Poor Mojo's Almanac(k) Classics (2000-2011)
| HOME | FICTION | POETRY | SQUID | RANTS | archive | masthead |
Fiction #362
(published December 27, 2007)
A Disquieting Event Perpetrated on Phillip Marszalek, Gen. Mgr. of a Halston's Pharmacy
by David de Fina
The woe I've seen.

My name is Phillip Marszalek and after work at Halston's, a pharmacy and minor grocery store, I usually stop at Sally's a bar/restaurant about a block away. Most of the waiters there know me, even by name; this type of rapport is not easily achieved I assure you. It was through a painfully deliberate series of relatively intimate conversations that I found myself enjoying such treatment.

For instance, I opted for the friendly father routine for Jessica, asking and subtly advising her about school. For Mark, somewhat more standoffish, I used work-pertinent phrases, such as: 'man what a day, huh?' (still wearing my uniform, sleeves rolled up suggestively) or 'getting off soon?'

Finally, with Anetta, a woman probably about forty to forty-five, my age, I attempted the most difficult yet, when properly applied, effective, routine—the slightly-interested-in-you-romantically routine. I began with extra nods and generous smiling. This transitioned into questions presupposing a husband. When she revealed that she wasn't married or even involved, something I certainly presumed, I used the overtly-astonished-reaction routine. This both asserts my humanity and allows a gentle proclamation of my feelings regarding her attractiveness.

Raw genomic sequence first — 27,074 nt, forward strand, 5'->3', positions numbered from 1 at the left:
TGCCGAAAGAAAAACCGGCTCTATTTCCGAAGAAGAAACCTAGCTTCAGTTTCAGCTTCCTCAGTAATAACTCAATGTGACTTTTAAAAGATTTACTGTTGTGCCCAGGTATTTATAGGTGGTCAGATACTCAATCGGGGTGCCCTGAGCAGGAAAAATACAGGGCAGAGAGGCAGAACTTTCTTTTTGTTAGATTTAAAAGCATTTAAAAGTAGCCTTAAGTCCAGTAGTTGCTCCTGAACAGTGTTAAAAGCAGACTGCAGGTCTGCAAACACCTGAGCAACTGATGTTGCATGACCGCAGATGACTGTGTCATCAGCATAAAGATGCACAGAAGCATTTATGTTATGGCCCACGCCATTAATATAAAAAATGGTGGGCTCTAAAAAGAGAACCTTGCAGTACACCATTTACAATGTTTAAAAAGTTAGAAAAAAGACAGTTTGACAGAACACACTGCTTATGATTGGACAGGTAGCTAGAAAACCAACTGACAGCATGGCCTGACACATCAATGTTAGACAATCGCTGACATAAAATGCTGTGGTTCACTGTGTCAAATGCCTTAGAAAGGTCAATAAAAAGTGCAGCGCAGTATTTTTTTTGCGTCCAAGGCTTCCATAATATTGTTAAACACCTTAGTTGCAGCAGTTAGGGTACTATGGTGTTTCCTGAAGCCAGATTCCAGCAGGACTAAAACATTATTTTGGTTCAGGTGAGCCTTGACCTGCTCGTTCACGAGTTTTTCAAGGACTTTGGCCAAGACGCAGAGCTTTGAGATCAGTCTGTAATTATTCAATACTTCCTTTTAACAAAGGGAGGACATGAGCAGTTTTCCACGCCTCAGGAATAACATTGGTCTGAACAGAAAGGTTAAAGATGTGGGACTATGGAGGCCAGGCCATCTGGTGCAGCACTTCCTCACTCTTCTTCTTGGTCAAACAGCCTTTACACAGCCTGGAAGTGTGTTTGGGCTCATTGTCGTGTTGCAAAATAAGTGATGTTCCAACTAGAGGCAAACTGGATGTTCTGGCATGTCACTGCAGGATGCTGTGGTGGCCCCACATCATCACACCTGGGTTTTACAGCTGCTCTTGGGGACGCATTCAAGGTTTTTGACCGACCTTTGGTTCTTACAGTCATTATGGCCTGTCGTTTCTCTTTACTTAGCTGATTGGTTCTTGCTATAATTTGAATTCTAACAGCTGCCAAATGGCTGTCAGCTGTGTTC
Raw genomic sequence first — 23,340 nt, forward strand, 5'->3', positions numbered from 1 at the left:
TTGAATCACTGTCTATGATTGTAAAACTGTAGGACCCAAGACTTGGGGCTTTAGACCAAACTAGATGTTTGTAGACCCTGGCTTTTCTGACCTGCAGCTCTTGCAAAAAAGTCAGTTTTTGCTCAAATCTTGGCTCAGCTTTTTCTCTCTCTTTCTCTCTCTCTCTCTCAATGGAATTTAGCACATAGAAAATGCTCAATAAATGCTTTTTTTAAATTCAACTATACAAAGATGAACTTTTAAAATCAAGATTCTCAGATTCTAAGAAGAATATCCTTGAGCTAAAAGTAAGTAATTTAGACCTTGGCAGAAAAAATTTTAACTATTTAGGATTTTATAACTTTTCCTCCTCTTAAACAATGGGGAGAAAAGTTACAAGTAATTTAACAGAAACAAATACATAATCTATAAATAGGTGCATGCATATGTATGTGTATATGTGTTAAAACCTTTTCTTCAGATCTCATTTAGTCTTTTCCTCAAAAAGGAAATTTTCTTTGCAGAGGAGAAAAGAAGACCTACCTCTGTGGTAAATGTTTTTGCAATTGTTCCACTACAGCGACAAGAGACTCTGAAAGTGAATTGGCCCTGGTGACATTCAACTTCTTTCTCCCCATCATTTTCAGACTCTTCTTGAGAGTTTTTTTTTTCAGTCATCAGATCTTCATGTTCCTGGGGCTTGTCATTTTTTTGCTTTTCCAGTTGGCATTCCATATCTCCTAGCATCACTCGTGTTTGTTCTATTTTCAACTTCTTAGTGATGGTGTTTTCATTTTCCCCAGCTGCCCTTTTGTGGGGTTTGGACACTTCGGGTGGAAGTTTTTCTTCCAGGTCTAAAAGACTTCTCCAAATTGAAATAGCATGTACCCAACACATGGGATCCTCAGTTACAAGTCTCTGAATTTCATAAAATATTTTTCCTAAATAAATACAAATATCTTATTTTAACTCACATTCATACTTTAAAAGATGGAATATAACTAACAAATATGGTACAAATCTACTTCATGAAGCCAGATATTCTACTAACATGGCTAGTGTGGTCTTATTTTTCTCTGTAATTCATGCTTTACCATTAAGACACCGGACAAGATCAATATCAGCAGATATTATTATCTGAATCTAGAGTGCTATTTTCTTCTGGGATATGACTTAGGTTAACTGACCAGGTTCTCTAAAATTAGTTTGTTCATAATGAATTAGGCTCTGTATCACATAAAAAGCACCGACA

Anyhow, I apologize for relating these things at such length, but I feel their disclosure necessary in order to properly convey the tale of woe that follows. Believe me, Phillip Marszalek, manager of Halston's, I have seen some horrible things. Like today, when I entered Sally's, I noticed a new waiter. Some young girl, probably about eighteen. I was taken completely off-guard about this and hadn't even contemplated the right routine (I was wavering between cooler-older-guy and deserving-veteran-customer) when she led me to my table.

It wasn't my normal table, something that I refrained from relating but felt no less disoriented about, but I adapted. Adaptability is one of the traits that my boss felt I excelled at. And, not to gloat, but obviously I excelled at something, otherwise I wouldn't have gone from simple employee, to Assistant Manager, to Ancillary Night Manager, to Adjunct Day Manager, to General Manager, in twenty years.

So, having adapted so well and looking none the worse for wear, I was ready to ask her for an additional four napkins, a glass of water with the ice on the side and a toothpick for the post meal clean-up. She of course couldn't have possibly known this preliminary order having just started there, but I tell you one thing, she definitely couldn't have know after she walked away immediately saying she would 'be right back'. Another little piece of information she probably couldn't have known though was certainly suffering from, was that I keep in mind the normally amount for tipping, fifteen per cent, then subtract one half-per-cent for every mistake. Fourteen point five per cent and counting.

When she returned, she asked me what I wanted, if I 'knew', or would perhaps require an additional few minutes. An additional few minutes? I thought. It would be hard to need more than was already imparted by her 'being right back' plus, I always order the same thing, a turkey sandwich on wheat bread toasted to the point of noticeable discoloration with only lettuce and a single swipe of mayonnaise, a quarter-slice of a pickle and a glass of pink lemonade that is filled eighty per cent with pink lemonade and the other twenty per cent with water.